The first activity in the management of AV nodal—dependent supraventricular tachycardia is to try Valsalva Maneuver and there by blocking AV nodal conduction temporarily.
However, the success of the Valsalva Maneuver can be confounded by hypotension and sympathetic activation often present during supraventricular tachycardia. Thus, while the Valsalva maneuver can be a safe, fast, and easy way to stop supraventricular tachycardia, it is oftentimes ineffective.
In a controlled, prospective clinical trial performed in the emergency department, 428 participants with supraventricular tachycardia were randomized to a standard semi-recumbent Valsalva maneuver vs a semi-recumbent Valsalva maneuver with passive leg raise immediately after the maneuver.
Only 17% of the participants in the standard Valsalva maneuver group achieved a return to sinus rhythm, whereas 43% in the modified Valsalva group did, representing a highly significant difference, with an adjusted odds ratio of 3.7 in favor of the novel Valsalva approach.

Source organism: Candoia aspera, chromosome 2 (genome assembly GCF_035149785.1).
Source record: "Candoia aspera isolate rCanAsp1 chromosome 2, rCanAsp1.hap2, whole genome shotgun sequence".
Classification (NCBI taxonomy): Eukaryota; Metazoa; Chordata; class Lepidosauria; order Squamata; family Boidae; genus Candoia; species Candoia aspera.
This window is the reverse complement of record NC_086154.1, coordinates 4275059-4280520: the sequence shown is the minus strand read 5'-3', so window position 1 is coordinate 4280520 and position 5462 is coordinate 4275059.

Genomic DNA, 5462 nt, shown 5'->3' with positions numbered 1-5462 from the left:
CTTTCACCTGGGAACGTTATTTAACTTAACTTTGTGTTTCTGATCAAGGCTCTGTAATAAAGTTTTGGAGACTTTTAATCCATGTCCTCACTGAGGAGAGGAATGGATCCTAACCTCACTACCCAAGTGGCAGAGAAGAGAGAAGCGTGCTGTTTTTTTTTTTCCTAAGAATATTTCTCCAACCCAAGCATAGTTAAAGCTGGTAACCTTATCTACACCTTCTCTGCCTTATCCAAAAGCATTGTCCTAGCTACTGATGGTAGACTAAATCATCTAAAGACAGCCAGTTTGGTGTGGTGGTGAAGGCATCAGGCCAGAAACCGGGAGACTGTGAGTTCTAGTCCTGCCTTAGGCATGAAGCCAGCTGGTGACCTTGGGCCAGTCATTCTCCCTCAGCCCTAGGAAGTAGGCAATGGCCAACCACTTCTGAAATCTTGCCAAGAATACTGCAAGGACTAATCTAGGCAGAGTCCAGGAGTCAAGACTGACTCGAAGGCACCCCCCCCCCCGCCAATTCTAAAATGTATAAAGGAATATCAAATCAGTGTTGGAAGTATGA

This simple adjunct to the Valsalva maneuver has become a “GAME CHANGER” regarding the acute management of supraventricular tachycardias.
This approach can be used safely and more effectively in the emergency department to stop episodic supraventricular tachycardia without the need for adenosine or other interventions, but it may be useful even outside the hospital setting.
You can see a the Modified Valsalva Maneuvre on the following video
You can read the full article about this modified Valsalva Maneuver at Lancet by clicking on the following link